Virgin is about this couple, Jake and Sheila, in their mid-twenties and newly wed. Sheila is the titular virgin of the story, or at least was (am I giving too much away?), a virgin when they started dating, a virgin on their wedding night, and a virgin for some time after. This conflict is at the heart of the story, and it’s a good one, as, yeah, people’s sex lives are interesting, and yeah, it’s unusual for someone in contemporary times to be a virgin on their wedding night (I’m guessing), and extremely rare (I’m certain) for anyone to be a virgin for so long after their honeymoon. Yet, this is the story of the relationship between Jake and Sheila, as Sheila is not open to a sexual relationship with Jake for most of the story. When they first meet, it’s made clear that her purity is going to be a wedding-night gift to her husband (sounds like something my mom used to say to me and my siblings when she gave us her version of “the talk”); on their wedding night, she’s just trepidatious—she even slaps Jake when he tries to touch her in their marital bed, slaps him hard. This is at first written off as her being anxious and scared—heck, he’s in her mid-twenties and hasn’t had sex, so this moment has been built up for a while—but then the real reason she doesn’t want to have sex with Jake, or anyone, is revealed when the couple goes to therapy, info I’ll leave for you to find out on your own.

Eventually, the couple does become intimate, and Jake thinks this is the turning point, perhaps even a change in administration (wow, bad timing for that particular line today …), but no, it’s not like they just got at it like rabbits from then on.  But no, it’s not that easy, and from there, as they say, things start to get really complicated.

To portray this story simply with this sex-or-no-sex conflict would be a mistake, as what’s front and center for me in “Virgin” is how the story is structured, as well as how the story is told. The story is mostly from Jake’s point of view, which I think was an interesting choice, though at times, it feels like there’s more omniscience between the two characters, like it’s been told from their perspective instead of just his. What’s more intriguing, however, is the order in which all of this goes down, what part it plays in the grand scheme. We start with the couple entering a party, hosted by a woman Jake knows from work, and in the first line, Jake is caught staring at the host’s cleavage as she takes his coat. We then see he and Sheila move around the room, but before long, we’re flashing back to the couple meeting, marrying, not having sex, etc., revisiting that party from the first scene every once in a while (and, in fact, ending there). I don’t want to give too much away, but this party, which seems random, offers scenes that change the focus of the story overall—the tale of Sheila and her virginity indeed falls to backstory, just as Lawson presents it. The main conflict of the story, we find out, isn’t about this couple’s lack of physicality, or even why that’s happening, but what happens as a result. So, it’s not a story about late-stage virginity, as it would be easy to assume, but the long-term effects of what a lack of honesty and intimacy can do to two people whose relationship is supposed to be based on honesty and intimacy. Someone could read this story and this it’s kind of inside-out, maybe backward, but I think it’s a really well told tale, one put together unlike any story I can think of.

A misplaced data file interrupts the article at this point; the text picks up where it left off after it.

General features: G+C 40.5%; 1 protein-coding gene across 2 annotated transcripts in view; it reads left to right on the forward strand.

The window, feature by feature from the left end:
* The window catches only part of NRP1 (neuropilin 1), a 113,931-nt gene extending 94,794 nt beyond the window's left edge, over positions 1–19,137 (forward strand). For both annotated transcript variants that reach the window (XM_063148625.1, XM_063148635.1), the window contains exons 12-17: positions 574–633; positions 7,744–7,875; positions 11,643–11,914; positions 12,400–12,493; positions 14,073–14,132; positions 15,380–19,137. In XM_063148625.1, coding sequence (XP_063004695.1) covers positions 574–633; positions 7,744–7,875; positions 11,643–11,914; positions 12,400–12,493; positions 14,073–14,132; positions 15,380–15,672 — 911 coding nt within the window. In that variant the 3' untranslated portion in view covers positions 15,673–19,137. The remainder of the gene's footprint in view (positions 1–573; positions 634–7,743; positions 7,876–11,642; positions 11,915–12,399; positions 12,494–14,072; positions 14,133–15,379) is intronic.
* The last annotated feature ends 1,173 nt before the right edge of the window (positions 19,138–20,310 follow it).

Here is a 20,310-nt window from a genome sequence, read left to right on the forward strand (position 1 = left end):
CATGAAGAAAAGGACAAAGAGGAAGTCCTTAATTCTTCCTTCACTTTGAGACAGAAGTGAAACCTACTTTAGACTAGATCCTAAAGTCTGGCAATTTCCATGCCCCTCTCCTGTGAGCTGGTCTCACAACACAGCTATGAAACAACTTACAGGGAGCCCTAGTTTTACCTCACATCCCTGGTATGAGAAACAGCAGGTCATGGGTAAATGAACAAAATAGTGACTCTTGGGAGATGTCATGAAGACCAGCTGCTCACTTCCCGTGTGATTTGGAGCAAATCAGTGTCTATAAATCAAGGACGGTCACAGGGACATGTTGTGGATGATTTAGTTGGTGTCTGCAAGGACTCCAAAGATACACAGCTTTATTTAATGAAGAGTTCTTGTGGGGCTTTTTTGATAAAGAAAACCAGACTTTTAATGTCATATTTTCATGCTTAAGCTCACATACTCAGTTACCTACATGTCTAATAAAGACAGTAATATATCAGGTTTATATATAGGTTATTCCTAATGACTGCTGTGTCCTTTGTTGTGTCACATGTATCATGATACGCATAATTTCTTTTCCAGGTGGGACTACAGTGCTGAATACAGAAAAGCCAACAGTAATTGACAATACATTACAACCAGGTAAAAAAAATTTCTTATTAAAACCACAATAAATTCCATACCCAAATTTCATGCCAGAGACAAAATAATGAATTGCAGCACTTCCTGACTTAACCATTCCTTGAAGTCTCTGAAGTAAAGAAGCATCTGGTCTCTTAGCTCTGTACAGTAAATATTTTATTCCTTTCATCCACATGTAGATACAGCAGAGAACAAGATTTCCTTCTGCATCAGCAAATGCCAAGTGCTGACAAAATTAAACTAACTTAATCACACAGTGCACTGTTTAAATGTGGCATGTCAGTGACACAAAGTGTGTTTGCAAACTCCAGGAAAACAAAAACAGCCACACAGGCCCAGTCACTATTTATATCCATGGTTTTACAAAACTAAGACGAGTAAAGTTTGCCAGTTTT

I liked reading “Virgin” and some of the other stories in Virgin, all tales of sex, infidelity, and discovery, all told with the same style and attention to structure and detail that April Ayers Lawson employs in her title piece. It’s a brand-new collection and I still haven’t heard any buzz about it or have seen a review, so this is cold, but I like it, admire how intricate these stories felt, how well conceived.

Good to be back on the horse again. I hope to get to a couple-few entries a week up from here on out, but hey, who knows—I’m not on the clock any more. And you know what? It feels good.